2. The average number of days from injury to first non-emergency room visit decreased from 21 or 22 days in 2011 to about 20 days in 2012 for all categories of injury. 
  3. The average number of days before the first medical service is provided dropped to about 18 days for specific injuries in 2012 from 20 days in 2011. 
  4. The delay in treatment for occupational diseases and cumulative injuries remained at just under 45 days in 2011 and 2012. 
  5. Delay increased slightly for multiple injury claims to 30 days from 28 or 29 days in 2011.
  6. The median number of days between injury and first visit for all injuries remained stable at two.
  7. Medical-legal services have been increasing steadily, as has the amount paid.
  8. Return to work was better for those with low back pain, but otherwise unchanged for chronic pain reporters: only about 40% of people with chronic pain injuries remain employed two years after the accident for all years from 2007 through 2011.
The study period for both of these reports is problematic - SB 863 became law in 2012, so 2013 is a transition year where many of the elements of that reform attempt were still in the process of being rolled out, and the industry adapting.

In addition, the BRG study cohort was just one year from date of injury, so by study's construction by definition pretty much did not include chronic injury cases.

And, though there was an increase in physician participation in work comp, the net decline is still over 24% from 2007.

There's plenty of conflicting data.

Which is where the story telling becomes relevant.

The flip side to the data are the stories about the 15% that are not satisfied, or about the 24% of physicians who no longer take work comp cases, etc.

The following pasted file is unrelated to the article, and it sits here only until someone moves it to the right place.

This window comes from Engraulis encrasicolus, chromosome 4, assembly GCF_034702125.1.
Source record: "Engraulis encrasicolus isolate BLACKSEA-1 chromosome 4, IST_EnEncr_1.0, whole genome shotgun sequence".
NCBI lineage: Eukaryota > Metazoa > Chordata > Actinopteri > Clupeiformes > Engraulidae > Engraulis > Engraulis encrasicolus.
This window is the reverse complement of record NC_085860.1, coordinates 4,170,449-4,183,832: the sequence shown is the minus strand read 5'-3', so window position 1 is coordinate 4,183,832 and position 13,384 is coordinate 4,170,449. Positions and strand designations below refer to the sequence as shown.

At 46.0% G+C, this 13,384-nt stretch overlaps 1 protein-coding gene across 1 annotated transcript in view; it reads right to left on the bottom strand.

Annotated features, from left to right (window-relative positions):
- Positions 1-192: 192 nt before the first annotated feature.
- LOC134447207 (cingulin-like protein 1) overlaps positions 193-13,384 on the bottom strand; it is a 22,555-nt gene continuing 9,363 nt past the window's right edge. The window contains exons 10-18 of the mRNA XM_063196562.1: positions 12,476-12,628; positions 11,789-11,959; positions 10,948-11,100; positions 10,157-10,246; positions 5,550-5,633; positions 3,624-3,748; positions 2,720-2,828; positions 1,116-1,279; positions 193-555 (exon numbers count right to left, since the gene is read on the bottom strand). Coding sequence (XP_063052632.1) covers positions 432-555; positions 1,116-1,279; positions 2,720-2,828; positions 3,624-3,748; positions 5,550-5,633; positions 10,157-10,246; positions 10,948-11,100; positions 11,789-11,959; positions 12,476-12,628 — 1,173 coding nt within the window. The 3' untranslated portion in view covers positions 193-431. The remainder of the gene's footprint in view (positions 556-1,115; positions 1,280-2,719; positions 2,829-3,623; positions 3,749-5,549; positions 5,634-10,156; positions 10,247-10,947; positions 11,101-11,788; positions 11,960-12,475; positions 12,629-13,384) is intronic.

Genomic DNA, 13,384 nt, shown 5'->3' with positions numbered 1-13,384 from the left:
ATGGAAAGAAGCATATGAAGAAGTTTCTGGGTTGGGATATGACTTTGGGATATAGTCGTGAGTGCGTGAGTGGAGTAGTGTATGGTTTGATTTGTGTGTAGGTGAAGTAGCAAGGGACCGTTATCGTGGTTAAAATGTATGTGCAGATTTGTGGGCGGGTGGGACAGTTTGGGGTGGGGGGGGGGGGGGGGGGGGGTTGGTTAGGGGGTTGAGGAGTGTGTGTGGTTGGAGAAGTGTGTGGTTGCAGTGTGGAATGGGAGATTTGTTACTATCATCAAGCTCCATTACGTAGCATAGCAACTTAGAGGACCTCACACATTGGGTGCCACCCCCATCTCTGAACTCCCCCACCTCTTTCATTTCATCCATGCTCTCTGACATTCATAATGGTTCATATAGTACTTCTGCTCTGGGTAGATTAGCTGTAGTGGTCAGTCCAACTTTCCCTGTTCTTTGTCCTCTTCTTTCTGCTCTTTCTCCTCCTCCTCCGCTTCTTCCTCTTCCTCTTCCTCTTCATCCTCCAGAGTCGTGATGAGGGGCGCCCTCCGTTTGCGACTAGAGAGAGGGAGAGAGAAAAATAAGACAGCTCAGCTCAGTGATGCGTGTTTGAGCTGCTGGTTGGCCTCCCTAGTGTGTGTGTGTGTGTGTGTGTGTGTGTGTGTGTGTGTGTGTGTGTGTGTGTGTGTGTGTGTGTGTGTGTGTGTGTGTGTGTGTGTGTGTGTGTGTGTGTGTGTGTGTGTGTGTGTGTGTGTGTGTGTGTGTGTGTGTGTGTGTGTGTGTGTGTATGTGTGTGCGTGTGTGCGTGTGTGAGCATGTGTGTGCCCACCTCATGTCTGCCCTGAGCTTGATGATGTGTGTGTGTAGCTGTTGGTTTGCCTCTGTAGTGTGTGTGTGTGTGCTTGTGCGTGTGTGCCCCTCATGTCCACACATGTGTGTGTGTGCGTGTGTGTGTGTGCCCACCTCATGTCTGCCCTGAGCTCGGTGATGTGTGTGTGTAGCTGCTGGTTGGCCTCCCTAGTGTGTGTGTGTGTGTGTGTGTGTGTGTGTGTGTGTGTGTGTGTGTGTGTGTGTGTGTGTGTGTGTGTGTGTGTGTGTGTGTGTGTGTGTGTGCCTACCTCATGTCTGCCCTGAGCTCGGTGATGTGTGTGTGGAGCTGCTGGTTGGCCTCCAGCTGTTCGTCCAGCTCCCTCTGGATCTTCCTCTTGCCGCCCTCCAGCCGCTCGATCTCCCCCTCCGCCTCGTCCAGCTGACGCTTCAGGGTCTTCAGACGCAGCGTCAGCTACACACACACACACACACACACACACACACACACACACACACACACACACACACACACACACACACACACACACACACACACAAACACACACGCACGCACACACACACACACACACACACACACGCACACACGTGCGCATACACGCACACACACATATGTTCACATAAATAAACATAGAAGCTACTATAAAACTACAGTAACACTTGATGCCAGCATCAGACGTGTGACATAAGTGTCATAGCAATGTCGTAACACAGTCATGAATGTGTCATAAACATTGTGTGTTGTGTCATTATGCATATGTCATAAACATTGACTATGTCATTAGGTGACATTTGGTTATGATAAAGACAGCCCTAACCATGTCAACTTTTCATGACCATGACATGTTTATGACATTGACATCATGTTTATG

The data has to be put into context to have meaning. The stories will either explain the data, or contrast the data.

There's a story in the 15% that are dissatisfied with work comp, and in the increase in frequency, or lackluster RTW stats - that's where we learn the lessons.

Monday, October 19, 2015

Opt Out and ProPublica

It's easy to vilify Bill Minick and Mellisa Tonn.

The latest ProPublica story on work place injury systems, "Inside Corporate America’s Campaign to Ditch Workers’ Comp", paints Minick as a singular vigilante intent on destroying workers' compensation by taking Texas-style non-subscription to other states; plans that are crafted singularly by employers with the intent of sticking it to the injured worker to send more dollars to the corporate bottom line.

And Tonn, Minick's wife, represents a conflict of interest because she is the medical director overwhelmingly selected by PartnerSource clients to manage medical networks and doctor selections.

But like most everything in life, not only is there another side to the story, there are many complex permutations that need to be considered, and there's a big lesson too.

I've know Minick and Tonn for many years now. It's no secret that I'm a Pepperdine School of Law alumni (1984), and so is Minick (1985). We met about a year after I started WorkCompCentral. He had started PartnerSource a few years earlier. And I've known Tonn through various professional medical organizations, namely the American Academy of Orthopedic Surgeons (of which I'm a faculty member) and the American Academy of Disability Evaluating Physicians.